In a funky setting, Science Cabaret debuts with images of Mars

 Jim Bell talks about the Mars Exploration Rover Mission
Chris Hallman/University Photography
Cornell astronomer Jim Bell talks about the Mars Exploration Rover Mission at the Lost Dog Café on Sept. 20. Bell gave his presentation, "Postcards from Mars," at the debut of Ithaca's Science Cabaret, a monthly event featuring science presentations in an informal social setting.

A single strand of red Christmas lights sparkles along the raw brick walls of the Lost Dog Café's upstairs lounge -- a space of silvery heating ducts, mirrors, beaded lamps and worn, velvety couches -- as Jim Bell begins setting up his projector, chatting with organizers, and wondering what to expect from the next two hours.

The Cornell associate professor of astronomy and leader of the panoramic camera (Pancam) team for NASA's Mars Exploration Rover mission is the presenter at the Sept. 20 debut of Ithaca's Science Cabaret, a monthly event sponsored by the Boyce Thompson Institute for Plant Research (BTI).

Enthusiastic and easygoing, Bell is no stranger to academic talks. As for evening presentations in dark, funky lounges, though -- "I have no idea what to expect," he says. "But you know what? I'm going to have fun."

As he says it, the first audience members arrive. Within 10 minutes, the lounge is packed.

Cornell horticulture professor Dave Wolfe gives Bell a quick introduction. And Bell takes it from there.

The Science Cabaret concept, inspired by Europe's popular Café Scientifique movement of the 1990s, is about taking science away from stiff lecture halls and bringing it into a laid-back social atmosphere.

"It's important to get away from the ivory tower image," says co-organizer and BTI public affairs officer Shawna Williams. "So many science talks are fairly technical. People would have to come all the way up here [to campus] in the middle of the day [to] sit in an auditorium. We wanted people to feel comfortable." Williams has been working with Sarah Davidson, a Cornell graduate student who proposed the idea last March, to bring the concept to Ithaca.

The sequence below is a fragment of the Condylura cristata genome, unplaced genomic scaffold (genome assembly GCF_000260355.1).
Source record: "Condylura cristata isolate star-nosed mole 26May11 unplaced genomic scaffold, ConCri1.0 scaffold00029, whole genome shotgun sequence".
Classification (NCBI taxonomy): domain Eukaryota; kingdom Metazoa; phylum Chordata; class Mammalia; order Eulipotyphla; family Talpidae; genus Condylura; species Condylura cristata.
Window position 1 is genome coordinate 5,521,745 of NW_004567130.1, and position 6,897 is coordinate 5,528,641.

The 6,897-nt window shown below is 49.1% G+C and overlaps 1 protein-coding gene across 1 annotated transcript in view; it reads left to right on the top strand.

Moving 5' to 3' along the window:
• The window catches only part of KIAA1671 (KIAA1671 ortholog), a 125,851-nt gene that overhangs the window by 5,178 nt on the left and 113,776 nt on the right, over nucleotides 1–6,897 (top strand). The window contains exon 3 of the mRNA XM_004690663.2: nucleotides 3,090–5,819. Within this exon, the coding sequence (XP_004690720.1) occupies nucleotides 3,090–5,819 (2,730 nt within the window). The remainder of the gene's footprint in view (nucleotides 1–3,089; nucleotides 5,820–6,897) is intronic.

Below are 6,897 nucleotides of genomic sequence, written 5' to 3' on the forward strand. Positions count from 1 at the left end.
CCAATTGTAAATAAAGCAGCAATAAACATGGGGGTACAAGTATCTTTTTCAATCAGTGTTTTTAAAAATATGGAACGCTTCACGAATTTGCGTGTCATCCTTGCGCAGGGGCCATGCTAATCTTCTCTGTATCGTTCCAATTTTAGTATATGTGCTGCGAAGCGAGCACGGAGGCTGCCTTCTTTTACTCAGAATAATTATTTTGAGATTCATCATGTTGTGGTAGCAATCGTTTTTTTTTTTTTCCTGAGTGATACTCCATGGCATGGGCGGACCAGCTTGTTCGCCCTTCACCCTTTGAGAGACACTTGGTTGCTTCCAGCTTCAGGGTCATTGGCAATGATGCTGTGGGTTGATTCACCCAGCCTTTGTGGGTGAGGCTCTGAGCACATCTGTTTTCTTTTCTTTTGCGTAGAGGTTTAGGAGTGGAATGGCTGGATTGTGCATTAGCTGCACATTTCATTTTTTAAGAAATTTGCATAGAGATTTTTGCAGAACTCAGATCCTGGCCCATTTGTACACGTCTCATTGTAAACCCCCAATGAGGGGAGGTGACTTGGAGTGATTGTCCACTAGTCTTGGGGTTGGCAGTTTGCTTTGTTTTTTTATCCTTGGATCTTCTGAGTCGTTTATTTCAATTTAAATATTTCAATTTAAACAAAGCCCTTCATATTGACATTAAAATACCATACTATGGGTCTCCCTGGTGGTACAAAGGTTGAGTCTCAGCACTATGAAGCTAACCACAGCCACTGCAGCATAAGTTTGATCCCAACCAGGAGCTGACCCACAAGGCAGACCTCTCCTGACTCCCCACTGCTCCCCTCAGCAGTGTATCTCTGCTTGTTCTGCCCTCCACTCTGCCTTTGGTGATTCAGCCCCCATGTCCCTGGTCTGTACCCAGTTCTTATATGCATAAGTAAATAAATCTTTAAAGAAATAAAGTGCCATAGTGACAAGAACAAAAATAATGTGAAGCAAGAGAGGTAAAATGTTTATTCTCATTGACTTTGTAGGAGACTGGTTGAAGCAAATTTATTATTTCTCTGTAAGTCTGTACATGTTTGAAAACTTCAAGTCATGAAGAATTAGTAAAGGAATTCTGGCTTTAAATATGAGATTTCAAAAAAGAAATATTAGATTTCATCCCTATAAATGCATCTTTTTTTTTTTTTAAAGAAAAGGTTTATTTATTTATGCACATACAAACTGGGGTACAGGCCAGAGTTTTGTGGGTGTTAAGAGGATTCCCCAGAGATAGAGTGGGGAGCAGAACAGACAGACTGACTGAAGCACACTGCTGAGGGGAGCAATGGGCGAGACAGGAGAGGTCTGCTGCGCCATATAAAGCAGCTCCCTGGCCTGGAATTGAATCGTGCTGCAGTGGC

Bell's presentation, "Postcards from Mars," introduces the audience to "two amazing robot geologists -- Spirit and Opportunity." Using the images the rovers have sent back to Earth -- Spirit's first glimpse of its landing spot at Gusev Crater, Opportunity's view, taken just days ago, of the stretch of Meridiani Planum dubbed Erebus Highway, and dozens more -- Bell tells the mission's story.

Enyi Elekwachi chats with Jim Bell
Chris Hallman/University Photography
Cornell graduate fellow Enyi Elekwachi chats with Jim Bell after the debut of Ithaca's Science Cabaret.

He pauses for questions, anecdotes and the occasional sip from his pint of Guinness. And yes, he has fun.

So do the audience members -- Cornell graduate fellow Enyi Elekwachi, for example, who is full of questions for Bell. "When I saw [the notice about Science Cabaret] I said, 'I have to see this,'" he says.

Freeville residents Ron Szymanski and first-grader (and aspiring astronaut) Veronica Cator-Szymanski heard about the event on the radio -- and came to see the planet Veronica wants to be the first to visit. "We're very excited to get this experience, to have this opportunity," says Ron Szymanski.

Science cafés blur the boundaries between science, music, poetry and art. At the Cornelia Street Café in Greenwich Village, Cornell chemist and poet, Nobel laureate and Ithaca's Science Cabaret advisory board member Roald Hoffmann runs the similarly inspired "Entertaining Science." Topics range from "Coltrane, Einstein and Cosmology" to "Thermodynamics and the Purpose of Life."

Sure, the concept is about teaching science. But more, says Hoffmann, it's "to put science in juxtaposition with music and the written and spoken word, and for people to form the implicit connections."

The format, especially the give-and-take between audience members and speakers, encourages those connections.

"It was nice that people felt comfortable jumping in the middle of things to ask questions," Bell says. "They said it was nice to hear some of the inside-track stuff. It helps make it less academic."

With the first Science Cabaret now behind them, organizers Williams and Davidson are looking forward to the next event, on Oct. 11 -- a demonstration of the theremin, the world's first electronic musical instrument, by musician James Spitznagel.

Other cabarets planned are "God in the Forest: The Ivory-Billed Woodpecker as a Spiritual Paradigm" with John Fitzpatrick, director of the Cornell Lab of Ornithology, and conservationist Dave Foreman on Nov. 1; and "Crocheting the Hyperbolic Plane" with Cornell mathematician Dania Taimina on Dec. 6. All events are at 7 p.m. on the second floor of the Lost Dog Café, 106 S. Cayuga St., Ithaca.



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